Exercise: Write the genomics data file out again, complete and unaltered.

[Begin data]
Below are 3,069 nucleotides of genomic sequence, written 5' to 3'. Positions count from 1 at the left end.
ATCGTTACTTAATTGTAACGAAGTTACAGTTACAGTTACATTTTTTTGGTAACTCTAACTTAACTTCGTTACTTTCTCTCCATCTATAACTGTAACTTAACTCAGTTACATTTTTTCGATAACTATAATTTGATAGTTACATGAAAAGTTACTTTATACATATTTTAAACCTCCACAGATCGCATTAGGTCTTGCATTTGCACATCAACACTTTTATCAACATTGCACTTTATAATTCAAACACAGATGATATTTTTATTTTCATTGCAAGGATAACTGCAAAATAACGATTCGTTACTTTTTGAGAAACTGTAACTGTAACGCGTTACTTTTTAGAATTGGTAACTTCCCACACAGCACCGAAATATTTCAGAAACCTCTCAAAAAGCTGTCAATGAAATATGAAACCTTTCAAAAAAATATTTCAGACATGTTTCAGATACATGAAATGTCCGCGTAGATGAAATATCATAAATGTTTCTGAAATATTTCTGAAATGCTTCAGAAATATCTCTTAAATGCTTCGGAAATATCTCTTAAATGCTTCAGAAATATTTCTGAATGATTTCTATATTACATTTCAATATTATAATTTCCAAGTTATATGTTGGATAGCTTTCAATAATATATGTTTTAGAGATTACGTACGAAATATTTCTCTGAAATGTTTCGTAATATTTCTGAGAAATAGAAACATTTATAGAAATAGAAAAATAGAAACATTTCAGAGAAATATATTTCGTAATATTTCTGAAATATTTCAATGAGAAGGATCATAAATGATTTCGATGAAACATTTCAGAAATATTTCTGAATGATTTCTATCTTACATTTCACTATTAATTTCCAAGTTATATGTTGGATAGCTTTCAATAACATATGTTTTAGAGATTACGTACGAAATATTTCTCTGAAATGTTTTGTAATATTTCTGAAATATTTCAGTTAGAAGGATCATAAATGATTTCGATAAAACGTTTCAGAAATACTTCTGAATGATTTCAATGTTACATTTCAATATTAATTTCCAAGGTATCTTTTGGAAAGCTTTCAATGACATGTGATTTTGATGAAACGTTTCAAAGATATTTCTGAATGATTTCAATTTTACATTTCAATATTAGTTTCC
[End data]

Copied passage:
Below are 3,069 nucleotides of genomic sequence, written 5' to 3'. Positions count from 1 at the left end.
ATCGTTACTTAATTGTAACGAAGTTACAGTTACAGTTACATTTTTTTGGTAACTCTAACTTAACTTCGTTACTTTCTCTCCATCTATAACTGTAACTTAACTCAGTTACATTTTTTCGATAACTATAATTTGATAGTTACATGAAAAGTTACTTTATACATATTTTAAACCTCCACAGATCGCATTAGGTCTTGCATTTGCACATCAACACTTTTATCAACATTGCACTTTATAATTCAAACACAGATGATATTTTTATTTTCATTGCAAGGATAACTGCAAAATAACGATTCGTTACTTTTTGAGAAACTGTAACTGTAACGCGTTACTTTTTAGAATTGGTAACTTCCCACACAGCACCGAAATATTTCAGAAACCTCTCAAAAAGCTGTCAATGAAATATGAAACCTTTCAAAAAAATATTTCAGACATGTTTCAGATACATGAAATGTCCGCGTAGATGAAATATCATAAATGTTTCTGAAATATTTCTGAAATGCTTCAGAAATATCTCTTAAATGCTTCGGAAATATCTCTTAAATGCTTCAGAAATATTTCTGAATGATTTCTATATTACATTTCAATATTATAATTTCCAAGTTATATGTTGGATAGCTTTCAATAATATATGTTTTAGAGATTACGTACGAAATATTTCTCTGAAATGTTTCGTAATATTTCTGAGAAATAGAAACATTTATAGAAATAGAAAAATAGAAACATTTCAGAGAAATATATTTCGTAATATTTCTGAAATATTTCAATGAGAAGGATCATAAATGATTTCGATGAAACATTTCAGAAATATTTCTGAATGATTTCTATCTTACATTTCACTATTAATTTCCAAGTTATATGTTGGATAGCTTTCAATAACATATGTTTTAGAGATTACGTACGAAATATTTCTCTGAAATGTTTTGTAATATTTCTGAAATATTTCAGTTAGAAGGATCATAAATGATTTCGATAAAACGTTTCAGAAATACTTCTGAATGATTTCAATGTTACATTTCAATATTAATTTCCAAGGTATCTTTTGGAAAGCTTTCAATGACATGTGATTTTGATGAAACGTTTCAAAGATATTTCTGAATGATTTCAATTTTACATTTCAATATTAGTTTCC